While United Arab Emirates (UAE) and Saudi Arabia (SA) dedicated a section for open data within their national portals (http://www.government.ae/web/guest/uae-data and http://bit.ly/jTye5X) respectively, Bahrain has chosen to launch an independent Open Data Platform (http://www.bahrain.bh/wps/portal/data/).
Since I had the privilege of contributing to the initiation of the initiative in the UAE and after spending a quite good time in exploring Bahrain and SA portals, I would like to share with you my findings and comments on the status of open data initiatives in these three countries in light of their national portals.
Starting with the justification of launching these portals, both UAE and Bahrain consider open data an important tool to promote transparency and encourage the public to “eParticipate” and interact with the government. SA portal doesn’t highlight the reason of launching their open data section but we can safely assume the same reason of UAE and Bahrain when looking at other parts of the portal especially the one dedicated to eParticipation. However, we shouldn’t overlook the importance GCC countries give to their rankings in United Nation eGovernment Index and how they work to apply the UN recommended standards on their portals, having an open data section at the national portal is among these standards. (check here and here).
Digging down in the three portals, we can find a pretty long list of open data sets gathered from different government agencies and complied in a central database. UAE and Bahrain portals offer a convenient presentation of the data sets and helpful search tool to search for a specific set while you need to browse through the lists in the case of SA. Although MS. Excel is the primary format in which the data is offered in the three portals, we can come across some PDF files in the case of UAE and Bahrain.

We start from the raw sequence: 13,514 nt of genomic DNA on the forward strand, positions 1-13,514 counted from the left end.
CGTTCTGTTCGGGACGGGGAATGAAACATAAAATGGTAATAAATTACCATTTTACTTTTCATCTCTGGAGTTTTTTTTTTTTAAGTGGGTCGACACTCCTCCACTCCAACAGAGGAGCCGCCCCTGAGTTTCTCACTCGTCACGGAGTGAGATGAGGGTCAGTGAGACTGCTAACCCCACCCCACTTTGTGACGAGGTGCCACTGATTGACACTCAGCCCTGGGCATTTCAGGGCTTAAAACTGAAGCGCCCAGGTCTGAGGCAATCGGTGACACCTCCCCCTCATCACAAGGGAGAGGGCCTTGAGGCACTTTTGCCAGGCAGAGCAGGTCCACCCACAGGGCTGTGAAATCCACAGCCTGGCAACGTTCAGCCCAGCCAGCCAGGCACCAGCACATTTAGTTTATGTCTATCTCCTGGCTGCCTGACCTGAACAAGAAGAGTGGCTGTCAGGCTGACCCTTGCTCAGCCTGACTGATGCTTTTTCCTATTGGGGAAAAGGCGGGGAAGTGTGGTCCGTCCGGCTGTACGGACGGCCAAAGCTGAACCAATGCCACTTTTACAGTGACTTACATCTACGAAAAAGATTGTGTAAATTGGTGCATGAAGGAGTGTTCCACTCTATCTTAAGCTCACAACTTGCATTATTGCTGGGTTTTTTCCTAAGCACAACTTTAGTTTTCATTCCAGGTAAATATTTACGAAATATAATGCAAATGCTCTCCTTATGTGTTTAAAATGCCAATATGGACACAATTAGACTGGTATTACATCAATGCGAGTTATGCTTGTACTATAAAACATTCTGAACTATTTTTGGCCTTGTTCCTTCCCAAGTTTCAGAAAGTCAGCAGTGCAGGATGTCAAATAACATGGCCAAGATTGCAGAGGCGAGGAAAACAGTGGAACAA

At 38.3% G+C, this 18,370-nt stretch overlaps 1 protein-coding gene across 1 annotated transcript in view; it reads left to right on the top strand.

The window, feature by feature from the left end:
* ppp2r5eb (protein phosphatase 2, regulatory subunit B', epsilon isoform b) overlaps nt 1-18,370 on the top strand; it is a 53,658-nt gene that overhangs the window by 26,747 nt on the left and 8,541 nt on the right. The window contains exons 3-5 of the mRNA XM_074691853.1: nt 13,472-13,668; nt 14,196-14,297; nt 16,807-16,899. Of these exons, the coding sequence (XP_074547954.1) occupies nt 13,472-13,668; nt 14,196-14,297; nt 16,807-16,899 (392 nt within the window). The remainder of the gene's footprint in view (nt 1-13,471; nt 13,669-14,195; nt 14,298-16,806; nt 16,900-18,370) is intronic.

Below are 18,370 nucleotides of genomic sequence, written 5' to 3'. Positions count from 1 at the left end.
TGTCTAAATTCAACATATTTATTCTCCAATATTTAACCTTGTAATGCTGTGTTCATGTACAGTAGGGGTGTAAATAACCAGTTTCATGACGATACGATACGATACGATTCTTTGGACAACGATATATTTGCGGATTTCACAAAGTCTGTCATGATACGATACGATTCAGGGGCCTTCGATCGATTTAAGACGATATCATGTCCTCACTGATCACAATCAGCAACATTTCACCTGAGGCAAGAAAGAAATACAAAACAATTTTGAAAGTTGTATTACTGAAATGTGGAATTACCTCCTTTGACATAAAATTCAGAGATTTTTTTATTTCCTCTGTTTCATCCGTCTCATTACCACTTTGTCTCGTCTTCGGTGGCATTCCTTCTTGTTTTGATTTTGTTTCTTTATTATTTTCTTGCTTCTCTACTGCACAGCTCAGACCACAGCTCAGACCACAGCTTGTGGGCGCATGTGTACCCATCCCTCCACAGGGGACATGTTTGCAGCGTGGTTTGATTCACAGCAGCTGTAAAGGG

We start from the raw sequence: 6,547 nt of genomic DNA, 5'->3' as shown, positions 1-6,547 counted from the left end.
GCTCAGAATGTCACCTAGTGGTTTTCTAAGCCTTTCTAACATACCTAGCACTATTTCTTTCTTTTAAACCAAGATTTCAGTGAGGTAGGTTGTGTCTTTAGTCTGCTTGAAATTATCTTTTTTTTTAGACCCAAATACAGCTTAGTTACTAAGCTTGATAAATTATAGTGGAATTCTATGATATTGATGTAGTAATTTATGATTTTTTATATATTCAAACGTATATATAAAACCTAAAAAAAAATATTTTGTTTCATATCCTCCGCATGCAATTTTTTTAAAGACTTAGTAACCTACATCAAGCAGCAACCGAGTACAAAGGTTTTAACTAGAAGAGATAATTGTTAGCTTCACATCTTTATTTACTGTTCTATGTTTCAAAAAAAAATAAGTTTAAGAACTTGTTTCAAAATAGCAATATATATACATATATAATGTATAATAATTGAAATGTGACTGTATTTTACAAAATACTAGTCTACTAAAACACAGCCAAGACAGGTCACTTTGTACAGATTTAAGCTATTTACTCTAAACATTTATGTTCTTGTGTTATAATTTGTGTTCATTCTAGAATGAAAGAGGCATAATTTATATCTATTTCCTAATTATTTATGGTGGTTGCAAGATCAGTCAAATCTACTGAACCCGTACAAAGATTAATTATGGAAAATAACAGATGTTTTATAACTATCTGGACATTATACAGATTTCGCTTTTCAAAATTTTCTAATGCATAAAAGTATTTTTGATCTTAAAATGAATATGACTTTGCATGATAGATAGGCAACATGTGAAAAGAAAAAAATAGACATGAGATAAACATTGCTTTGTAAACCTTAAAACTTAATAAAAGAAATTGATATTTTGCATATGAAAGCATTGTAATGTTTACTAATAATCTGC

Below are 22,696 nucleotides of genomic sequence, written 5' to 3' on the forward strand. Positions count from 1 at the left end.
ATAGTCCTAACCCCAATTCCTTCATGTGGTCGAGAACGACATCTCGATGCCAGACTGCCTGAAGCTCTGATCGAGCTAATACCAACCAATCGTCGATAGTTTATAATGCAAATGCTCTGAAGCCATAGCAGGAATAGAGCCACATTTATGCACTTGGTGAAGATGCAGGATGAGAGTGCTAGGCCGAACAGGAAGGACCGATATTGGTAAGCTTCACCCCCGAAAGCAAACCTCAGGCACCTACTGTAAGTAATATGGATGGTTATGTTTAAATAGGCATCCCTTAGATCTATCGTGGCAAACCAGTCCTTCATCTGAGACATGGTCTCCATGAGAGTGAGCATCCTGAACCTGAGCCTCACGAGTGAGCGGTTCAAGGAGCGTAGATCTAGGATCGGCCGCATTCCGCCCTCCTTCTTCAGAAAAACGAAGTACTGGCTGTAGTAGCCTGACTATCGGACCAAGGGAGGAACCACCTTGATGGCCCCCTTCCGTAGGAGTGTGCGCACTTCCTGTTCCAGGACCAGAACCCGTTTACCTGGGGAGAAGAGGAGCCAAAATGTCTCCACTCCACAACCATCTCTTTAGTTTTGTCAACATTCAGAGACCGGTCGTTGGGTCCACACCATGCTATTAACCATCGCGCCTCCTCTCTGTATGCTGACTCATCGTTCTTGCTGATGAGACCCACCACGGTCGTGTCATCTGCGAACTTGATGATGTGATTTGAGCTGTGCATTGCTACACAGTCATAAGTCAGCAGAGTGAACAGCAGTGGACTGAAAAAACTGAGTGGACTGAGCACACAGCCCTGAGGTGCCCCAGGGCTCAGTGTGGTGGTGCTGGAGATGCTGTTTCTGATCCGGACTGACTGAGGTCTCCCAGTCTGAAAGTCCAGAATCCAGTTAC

One important piece of data that I couldn’t find in any of the three portals is the government budget! SA portal offers a broken link, Bahrain offers a brief of “estimated” budget for previous years while UAE offers budget of the Ministry of Health only.
But regardless of how the data offered on the portals are comprehensive and accurate, and regardless of the fact that the UN e-Government Index is a key incentive for launching these portals, I highly salute this step and considering it an important milestone in the e-Government journey GCC countries started more than a decade back. The shortcomings I highlighted above (especially the lack of budget data) could help us understand the organizational and cultural challenges needed to tackled to push for an open government which is a common case in many countries including the Open Government initiative in the United Sates.
In addition, linking these initiatives more tightly to the higher national agenda and the citizens needs will help in making them sustainable. It’s comforting to see Mr. Salem Al Shair – Director General of UAE eGovernment assuring his vision and long term commitment to the open data initiative by saying :“We will continue to strive to achieve a strong and sustainable eGovernment in an endeavour to create information society and knowledge-based economy under the able guidance of our visionary leaders”